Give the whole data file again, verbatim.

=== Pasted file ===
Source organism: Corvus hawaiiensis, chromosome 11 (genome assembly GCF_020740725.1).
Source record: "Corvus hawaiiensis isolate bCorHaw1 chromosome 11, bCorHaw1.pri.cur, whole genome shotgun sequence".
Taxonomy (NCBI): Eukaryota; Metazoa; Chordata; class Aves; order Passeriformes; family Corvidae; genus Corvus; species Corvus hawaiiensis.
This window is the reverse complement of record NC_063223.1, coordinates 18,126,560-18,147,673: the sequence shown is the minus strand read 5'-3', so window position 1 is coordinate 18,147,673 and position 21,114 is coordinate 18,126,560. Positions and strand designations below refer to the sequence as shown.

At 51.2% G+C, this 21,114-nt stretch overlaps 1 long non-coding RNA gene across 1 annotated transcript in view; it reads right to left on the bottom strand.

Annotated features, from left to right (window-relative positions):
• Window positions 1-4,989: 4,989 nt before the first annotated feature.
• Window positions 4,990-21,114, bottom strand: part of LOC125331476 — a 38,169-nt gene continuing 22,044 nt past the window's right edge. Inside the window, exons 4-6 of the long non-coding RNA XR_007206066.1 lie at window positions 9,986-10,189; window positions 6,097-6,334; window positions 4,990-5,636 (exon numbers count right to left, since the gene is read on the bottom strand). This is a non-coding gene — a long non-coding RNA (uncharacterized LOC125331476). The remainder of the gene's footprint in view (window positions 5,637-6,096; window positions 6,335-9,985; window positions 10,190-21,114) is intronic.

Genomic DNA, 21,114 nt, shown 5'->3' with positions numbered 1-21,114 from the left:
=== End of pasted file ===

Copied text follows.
Source organism: Corvus hawaiiensis, chromosome 11 (genome assembly GCF_020740725.1).
Source record: "Corvus hawaiiensis isolate bCorHaw1 chromosome 11, bCorHaw1.pri.cur, whole genome shotgun sequence".
Taxonomy (NCBI): Eukaryota; Metazoa; Chordata; class Aves; order Passeriformes; family Corvidae; genus Corvus; species Corvus hawaiiensis.
This window is the reverse complement of record NC_063223.1, coordinates 18,126,560-18,147,673: the sequence shown is the minus strand read 5'-3', so window position 1 is coordinate 18,147,673 and position 21,114 is coordinate 18,126,560. Positions and strand designations below refer to the sequence as shown.

At 51.2% G+C, this 21,114-nt stretch overlaps 1 long non-coding RNA gene across 1 annotated transcript in view; it reads right to left on the bottom strand.

Annotated features, from left to right (window-relative positions):
• Window positions 1-4,989: 4,989 nt before the first annotated feature.
• Window positions 4,990-21,114, bottom strand: part of LOC125331476 — a 38,169-nt gene continuing 22,044 nt past the window's right edge. Inside the window, exons 4-6 of the long non-coding RNA XR_007206066.1 lie at window positions 9,986-10,189; window positions 6,097-6,334; window positions 4,990-5,636 (exon numbers count right to left, since the gene is read on the bottom strand). This is a non-coding gene — a long non-coding RNA (uncharacterized LOC125331476). The remainder of the gene's footprint in view (window positions 5,637-6,096; window positions 6,335-9,985; window positions 10,190-21,114) is intronic.

Genomic DNA, 21,114 nt, shown 5'->3' with positions numbered 1-21,114 from the left: